Tuesday, December 8, 2015

Relating To Our Children From Hard Places At Christmas

Christmas that wonderful time of year when stores are filled with toys, music and lights, there are family gatherings, class parties, gifts and food, plus blinking lights are glowing from houses as we drive by.

   Christmas, the time of year when meltdowns and tantrums intensify, when already hyper alert children are even more overstimulated than usual and sugar and special treats are handed out freely. The time of year when the typical child can easily become overwhelmed and children who find daily life a challenge are left reeling.

I know it sometimes looks like we are depriving our children when we say no to a treat you want to give them or when we remove the toy with lights and sounds and give them a book to read instead. If I may, I want to give you a little insight into why we parent our children differently than the typical child as well as explaining why we stick rigidly to our "rules."

Children with FASD and/or attachment disorders need 24/7 supervision. That level of supervision is not learned in one day, one week or even a year. We have been parenting children that need this level of supervision for a number of years and quite frankly, we have a long way to go. So, even though you may think you will keep an eye on my child, and I don't doubt you will do your best... we know how quickly he can get into trouble when your back is turned.

Our child isn't trying to be "naughty" he simply has no sense of cause and effect. Which may not sound like a big deal but our child doesn't understand that he will get burned if he touches the flame on a candle or that throwing heavy toys down the stairs could hurt someone. Our son is 8 but he needs to be watched and cared for like a 3 or 4 year old, something that is easy to forget.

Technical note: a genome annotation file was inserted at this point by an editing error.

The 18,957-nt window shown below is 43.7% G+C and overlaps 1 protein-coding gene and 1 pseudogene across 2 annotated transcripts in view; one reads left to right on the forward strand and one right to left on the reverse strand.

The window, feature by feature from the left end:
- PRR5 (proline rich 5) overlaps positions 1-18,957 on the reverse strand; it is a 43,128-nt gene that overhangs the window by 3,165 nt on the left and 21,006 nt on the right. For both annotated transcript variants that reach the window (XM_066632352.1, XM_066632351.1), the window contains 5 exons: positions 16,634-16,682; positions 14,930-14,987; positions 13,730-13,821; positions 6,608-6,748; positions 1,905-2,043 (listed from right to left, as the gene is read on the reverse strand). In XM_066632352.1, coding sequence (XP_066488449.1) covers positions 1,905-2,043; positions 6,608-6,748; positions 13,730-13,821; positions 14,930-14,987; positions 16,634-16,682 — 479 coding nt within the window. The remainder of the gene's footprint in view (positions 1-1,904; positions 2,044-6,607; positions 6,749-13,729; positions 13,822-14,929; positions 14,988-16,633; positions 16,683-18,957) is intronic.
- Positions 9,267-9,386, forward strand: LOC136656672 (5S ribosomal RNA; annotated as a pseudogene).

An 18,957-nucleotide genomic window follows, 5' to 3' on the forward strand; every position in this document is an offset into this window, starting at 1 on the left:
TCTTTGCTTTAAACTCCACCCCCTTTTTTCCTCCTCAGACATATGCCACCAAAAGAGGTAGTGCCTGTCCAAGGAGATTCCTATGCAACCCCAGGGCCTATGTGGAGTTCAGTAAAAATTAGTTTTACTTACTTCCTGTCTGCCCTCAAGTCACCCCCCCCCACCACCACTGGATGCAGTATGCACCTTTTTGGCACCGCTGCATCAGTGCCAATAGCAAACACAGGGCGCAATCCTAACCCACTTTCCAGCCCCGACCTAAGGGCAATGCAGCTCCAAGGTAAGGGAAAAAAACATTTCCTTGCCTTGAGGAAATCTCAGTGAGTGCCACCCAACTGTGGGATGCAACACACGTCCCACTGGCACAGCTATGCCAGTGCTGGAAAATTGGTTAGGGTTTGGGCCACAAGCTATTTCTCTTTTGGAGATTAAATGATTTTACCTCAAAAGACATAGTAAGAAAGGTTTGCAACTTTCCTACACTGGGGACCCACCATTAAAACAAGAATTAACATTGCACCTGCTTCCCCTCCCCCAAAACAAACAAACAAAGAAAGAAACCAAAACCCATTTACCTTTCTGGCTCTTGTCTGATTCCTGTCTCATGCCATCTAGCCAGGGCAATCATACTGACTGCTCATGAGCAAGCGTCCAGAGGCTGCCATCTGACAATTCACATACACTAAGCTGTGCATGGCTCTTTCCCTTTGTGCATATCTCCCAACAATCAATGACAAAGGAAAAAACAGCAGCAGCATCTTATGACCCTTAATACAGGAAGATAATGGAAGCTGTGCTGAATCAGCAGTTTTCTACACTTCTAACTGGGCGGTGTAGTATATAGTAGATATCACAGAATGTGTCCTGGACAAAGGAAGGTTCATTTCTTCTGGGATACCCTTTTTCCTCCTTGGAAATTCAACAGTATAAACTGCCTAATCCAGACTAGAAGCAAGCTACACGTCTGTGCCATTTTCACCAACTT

Sugar. Our son and one daughter don't tolerate sugar very well, however another daughter calms down when when she has sugar and caffeine (in moderation). So if you want to give our child a treat ask first. Our children won't be embarrassed nor will they feel like they are being deprived when we say no to your request. Oh they might grumble and fuss but they know why we say have to say no sometimes. If you give my child a treat that I know will affect his mood, attitude or behavior and I have to take it, he will feel worse than if he never had it at all. Our son may ask you for food but please ask us before you give him anything because he does not know when he has had enough. Nor is he above asking you for more food when we have told him he has enough. 

Toys that make noise easily overstimulate our son. Please don't be offended if we turn down the toys you give him and choose something quiet instead.

If you want to spend sometime with our son such as reading him a story or playing a game, feel free to ask and please don't be offended if we say no. 

Our son does best when playing one on one. If he is playing with a friend and when your child joins in, we tell our son to play by our side, please don't think it is because of your child. See, our son has a hard time following social cues and trying to keep up with more than one friend makes his brain work overtime and he is soon into trouble or becomes upset.

We may appear overly strict about following rules and bedtimes. We would love to slack off over the holidays but our children do best when we keep them on a schedule. I am not talking about having a grumpy child the next day because he got to bed late the night before, but about the child who will struggle mentally and emotionally for a week or more.

Our children know we keep a close eye on them because we love them and want what is best for them. Nevertheless, because of their early childhood experiences, they know that there are parents do not always take care of their children, so they are quick to doubt our love. When the other adults in their lives are willing to abide by our decisions, it goes a long way in building trust. They are able to view adults as a united group who really care about them, instead of people to divide and conquer.

We would like nothing more than to have our children run and play with their little friends but first they need to learn boundaries both for their safety and for your child's safety. We are striving to teach our children that mom and dad meet their needs. While it may look like they no longer struggle in that area, the truth is, while they may not remember what happened when they were babies their bodies remember and the feelings of neglect and fear can be triggered by a seemingly harmless interaction and we need to continue practicing the safety measures we put in place until the child has healed from his trauma.

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